the RZLBD workshop offers a 56 km mega-structure above Yonge Street, toronto
imagine a 56 km long spatial mega-structure superimposed on toronto’s yonge street – the longest street in the world. this is what the RZLBD workshop offers with ‘#yongecity’, a conceptual project which aims to reduce the gap in the housing market with the provision of 134,400 affordable housing units Delivery package dwellings. with its seemingly perpetual line on Yonge Street, the ambitious project symbolizes equality and diversity, being accessible and occupant by all without financial or cultural discrimination. To illustrate the idea, the architect shared a series of postcards, concept drawings, and a manifesto written in the form of a love letter, which you can read below.
#yongecity, postcard 1
images courtesy of Atelier RZLBD
toronto, you are one of the most culturally diverse cities in the world, proudly known as the “canadian mosaic”. However, despite all the optimism, you have also become one of the least affordable cities in the world, with 1 in 7 residents struggling for housing. you divided yourselves into city center, city center, city center and periphery, based on wealth, social class and ethnicity. your housing market is overexploited, and now we all know that the neoliberal market economy will only continue to maintain a society that marginalizes the weak and the poor ”, begins the RZLBD workshop.
#yongecity, postcard 2
continues the architect, ‘There is a land, a piece of land, which can be saved from the disease of real estate speculation: your streets, the lands which, owned and managed by the government, belong to everyone. for you, toronto, yonge street is an example. once considered the longest street in the world, its straight line is the “backbone” of the city, where finance, culture, entertainment, public transport, development and opportunity are concentrated. the reconquest of Yonge Street signifies – and catalyzes – the reconquest of the city for all its citizens. it allows the government to break through the market loop and become more proactive in caring for its people.
#yongecity, postcard 3
my proposal for you is to build above Yonge Street a long and mid-rise (~ 6 storeys) spatial mega-structure, the upper half of which is to be occupied by commercial and residential units, the lower half of which is to be dug (except for access and structural “feet”) for existing motor and pedestrian traffic, and at the “belt” of which the frame is to be coated to accommodate raised walkways for the public and residents. his seemingly huge undertaking will adapt to various circumstances, using the modular unit system and staged construction. unlike a typical tower, which has to be built in one take, the proposed design is to provide only the spatial mega-frame, manholes and services.
#yongecity, postcard 4
the prefabricated modular unit, such as a shipping container, is to be inserted into the post-construction of the space frame based on the unification grid system. the grid system will be determined by: 1) the design of Yonge Street, which is 18m wide (four traffic lanes 3m wide + two pedestrian lanes 3m wide), and whose length is 2.7 km from Front Street to Bloor Street, 18 km from Steeles Avenue and 56 km in its entirety; 2) the main intersections of Yonge Street, which, also corresponding to TTC subway stations, are the locations of the access and structure shafts; 3) The dimension of standard shipping container (W 6.0m / 12.0mxW 2.5mxh 3.0m). in its full establishment, the maximum of 134,400 units can be provided, well beyond the figure of over 116,000 people and families in need of housing in the city.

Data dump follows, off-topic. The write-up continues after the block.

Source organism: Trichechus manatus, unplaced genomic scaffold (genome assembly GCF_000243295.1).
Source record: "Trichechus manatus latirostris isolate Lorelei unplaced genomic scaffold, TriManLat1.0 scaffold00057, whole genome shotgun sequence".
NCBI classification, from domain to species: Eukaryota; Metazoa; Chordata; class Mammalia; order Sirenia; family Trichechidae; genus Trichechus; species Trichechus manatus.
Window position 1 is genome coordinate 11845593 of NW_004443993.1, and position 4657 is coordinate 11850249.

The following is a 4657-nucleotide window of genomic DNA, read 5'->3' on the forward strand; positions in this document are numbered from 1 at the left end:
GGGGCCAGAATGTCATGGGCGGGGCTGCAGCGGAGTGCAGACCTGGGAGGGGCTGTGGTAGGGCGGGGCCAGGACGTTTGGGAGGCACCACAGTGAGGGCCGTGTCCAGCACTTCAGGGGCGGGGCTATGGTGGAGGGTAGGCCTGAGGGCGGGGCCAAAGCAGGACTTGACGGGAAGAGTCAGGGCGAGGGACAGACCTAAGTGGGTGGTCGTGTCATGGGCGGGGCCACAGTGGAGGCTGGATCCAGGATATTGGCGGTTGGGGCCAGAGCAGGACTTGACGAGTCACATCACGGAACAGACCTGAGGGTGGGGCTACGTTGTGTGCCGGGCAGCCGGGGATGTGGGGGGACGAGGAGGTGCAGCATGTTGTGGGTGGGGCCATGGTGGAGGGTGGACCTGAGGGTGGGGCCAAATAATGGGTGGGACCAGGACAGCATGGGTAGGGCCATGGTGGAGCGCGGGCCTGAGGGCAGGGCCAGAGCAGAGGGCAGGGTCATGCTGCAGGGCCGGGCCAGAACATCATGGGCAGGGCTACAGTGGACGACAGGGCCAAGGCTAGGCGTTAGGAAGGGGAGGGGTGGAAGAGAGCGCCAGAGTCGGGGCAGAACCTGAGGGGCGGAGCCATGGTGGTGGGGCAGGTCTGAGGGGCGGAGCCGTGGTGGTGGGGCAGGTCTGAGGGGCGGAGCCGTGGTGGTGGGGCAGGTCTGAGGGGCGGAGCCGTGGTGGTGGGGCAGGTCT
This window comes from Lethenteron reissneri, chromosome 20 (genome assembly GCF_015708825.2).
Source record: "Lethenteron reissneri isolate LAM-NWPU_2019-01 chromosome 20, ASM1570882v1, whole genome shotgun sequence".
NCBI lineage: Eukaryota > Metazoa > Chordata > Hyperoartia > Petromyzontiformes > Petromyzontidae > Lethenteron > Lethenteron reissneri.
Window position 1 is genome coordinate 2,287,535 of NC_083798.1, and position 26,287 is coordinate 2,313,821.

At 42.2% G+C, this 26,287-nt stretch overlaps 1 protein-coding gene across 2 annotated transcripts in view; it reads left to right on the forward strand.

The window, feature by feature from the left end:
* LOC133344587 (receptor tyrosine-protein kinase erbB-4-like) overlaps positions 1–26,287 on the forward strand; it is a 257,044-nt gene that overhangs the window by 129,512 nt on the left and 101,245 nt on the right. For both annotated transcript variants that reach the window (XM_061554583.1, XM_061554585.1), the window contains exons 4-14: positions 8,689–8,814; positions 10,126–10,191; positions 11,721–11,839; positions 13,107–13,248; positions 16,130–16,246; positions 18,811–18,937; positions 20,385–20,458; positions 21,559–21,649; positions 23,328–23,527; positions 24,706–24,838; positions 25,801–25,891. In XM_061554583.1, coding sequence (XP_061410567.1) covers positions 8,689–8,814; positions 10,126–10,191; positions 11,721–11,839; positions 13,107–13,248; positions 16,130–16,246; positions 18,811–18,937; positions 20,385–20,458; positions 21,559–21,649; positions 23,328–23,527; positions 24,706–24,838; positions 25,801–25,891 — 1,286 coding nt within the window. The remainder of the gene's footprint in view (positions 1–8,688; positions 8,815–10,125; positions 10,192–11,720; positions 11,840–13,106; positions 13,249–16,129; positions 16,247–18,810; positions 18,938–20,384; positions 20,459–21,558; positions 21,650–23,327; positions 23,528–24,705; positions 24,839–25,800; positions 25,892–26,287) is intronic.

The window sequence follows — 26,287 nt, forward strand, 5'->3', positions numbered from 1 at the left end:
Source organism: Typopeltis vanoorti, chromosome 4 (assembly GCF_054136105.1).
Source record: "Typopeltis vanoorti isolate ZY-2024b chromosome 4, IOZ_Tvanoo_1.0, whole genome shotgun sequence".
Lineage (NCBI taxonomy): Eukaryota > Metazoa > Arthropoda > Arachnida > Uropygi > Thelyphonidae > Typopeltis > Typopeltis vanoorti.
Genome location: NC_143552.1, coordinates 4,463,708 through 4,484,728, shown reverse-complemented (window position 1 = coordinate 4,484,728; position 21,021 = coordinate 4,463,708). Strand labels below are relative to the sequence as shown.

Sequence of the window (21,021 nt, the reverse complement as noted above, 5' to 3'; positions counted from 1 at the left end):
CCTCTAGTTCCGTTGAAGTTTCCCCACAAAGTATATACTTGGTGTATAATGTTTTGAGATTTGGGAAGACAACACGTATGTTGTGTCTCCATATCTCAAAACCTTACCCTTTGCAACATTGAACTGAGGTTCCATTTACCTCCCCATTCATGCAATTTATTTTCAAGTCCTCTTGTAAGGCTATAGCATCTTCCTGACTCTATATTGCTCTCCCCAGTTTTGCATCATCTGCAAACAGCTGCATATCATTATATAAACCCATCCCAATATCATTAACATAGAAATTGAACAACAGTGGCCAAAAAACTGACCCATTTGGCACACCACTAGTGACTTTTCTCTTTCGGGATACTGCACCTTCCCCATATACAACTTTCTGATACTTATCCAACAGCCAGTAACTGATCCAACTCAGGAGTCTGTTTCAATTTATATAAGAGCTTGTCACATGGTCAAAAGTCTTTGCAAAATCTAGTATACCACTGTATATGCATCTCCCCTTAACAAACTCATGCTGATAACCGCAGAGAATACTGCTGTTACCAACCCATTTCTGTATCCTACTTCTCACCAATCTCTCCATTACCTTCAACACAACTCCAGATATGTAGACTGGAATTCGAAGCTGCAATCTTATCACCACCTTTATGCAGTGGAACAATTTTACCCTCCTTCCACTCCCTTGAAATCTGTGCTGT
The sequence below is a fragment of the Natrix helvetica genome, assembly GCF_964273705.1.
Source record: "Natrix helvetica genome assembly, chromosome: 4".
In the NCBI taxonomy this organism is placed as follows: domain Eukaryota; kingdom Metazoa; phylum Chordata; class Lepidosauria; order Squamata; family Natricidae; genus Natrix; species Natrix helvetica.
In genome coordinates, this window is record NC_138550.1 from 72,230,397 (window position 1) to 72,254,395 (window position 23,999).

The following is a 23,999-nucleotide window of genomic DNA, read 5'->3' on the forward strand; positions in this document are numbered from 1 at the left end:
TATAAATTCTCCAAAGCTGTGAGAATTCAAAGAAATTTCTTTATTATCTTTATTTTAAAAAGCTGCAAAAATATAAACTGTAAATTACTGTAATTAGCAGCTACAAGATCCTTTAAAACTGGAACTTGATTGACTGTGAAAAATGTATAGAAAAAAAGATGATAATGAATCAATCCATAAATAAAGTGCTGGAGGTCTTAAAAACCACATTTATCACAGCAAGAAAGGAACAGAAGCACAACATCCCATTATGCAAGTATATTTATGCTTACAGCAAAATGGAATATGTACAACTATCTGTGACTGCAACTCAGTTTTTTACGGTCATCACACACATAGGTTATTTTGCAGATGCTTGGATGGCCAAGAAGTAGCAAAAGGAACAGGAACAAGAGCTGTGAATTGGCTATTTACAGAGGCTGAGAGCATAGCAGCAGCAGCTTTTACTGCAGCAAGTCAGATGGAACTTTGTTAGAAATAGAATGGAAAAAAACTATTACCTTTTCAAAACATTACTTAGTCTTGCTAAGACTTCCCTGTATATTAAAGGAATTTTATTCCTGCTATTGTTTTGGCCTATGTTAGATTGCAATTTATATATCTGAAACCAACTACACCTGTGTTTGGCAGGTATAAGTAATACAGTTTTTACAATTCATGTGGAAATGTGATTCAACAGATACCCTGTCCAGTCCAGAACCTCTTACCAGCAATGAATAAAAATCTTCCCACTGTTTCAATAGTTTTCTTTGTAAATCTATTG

not only financially affordable and adaptable, the proposed design is also environmentally and socially sustainable. the north-south axis of Yonge Street allows all units to have favorable natural light and selected views to the east and west. central aisles between units promote pedestrian-friendly green spaces and open social gatherings. long, flat roofs can harvest comparatively more clean energy than towers, which by definition have minimal horizontal areas. by extending horizontally rather than vertically, construction is less damaging to nature; excavation for the foundation is minimized (large weight divided into several smaller weights); sewage, mechanical and electrical systems are distributed rather than concentrated; traffic is dispersed rather than congested; density is stretched rather than extruded; etc.
diagram; phases one, two and three
in cities, a tower symbolizes inequality and hierarchy; the richer you are, the higher you live. it leads to becoming a self-centered and individualistic person. yet living in a market-oriented housing unit, which shows no real consideration for individual needs and desires, paradoxically suffers from a lack of identity. let’s tilt the tower 90 °. this seemingly perpetual line on Yonge Street will symbolize equality and diversity, being accessible and usable by everyone without financial or cultural discrimination. forming a long and continuous neighborhood that integrates well with the high environment, it will lead to becoming an egalitarian and collectivist person. yet, at the same time, through the infinite iterations of the modular unit, we will find the expression of identity.
ps postcards are attached 🙂 ‘
site plan, phase one (2.7 km to the upper street)
typology (section, plan, axonometry), 10 iterations among many others!
taxonomy of dwellings, 100 iterations among many others!
Last name: #yongecity
program: town planning / manifesto / housing
location: Greater Toronto Area (GTA), Ontario, Canada
architect: atelier RZLBD / Reza Aliabadi
design team: Reza Aliabadi, James Chungwon Park, Levi Bruce
designboom received this project from our ‘DIY submissions‘, where we invite our readers to submit their own work for publication. see more project submissions from our readers here.
edited by: lynne myers | design boom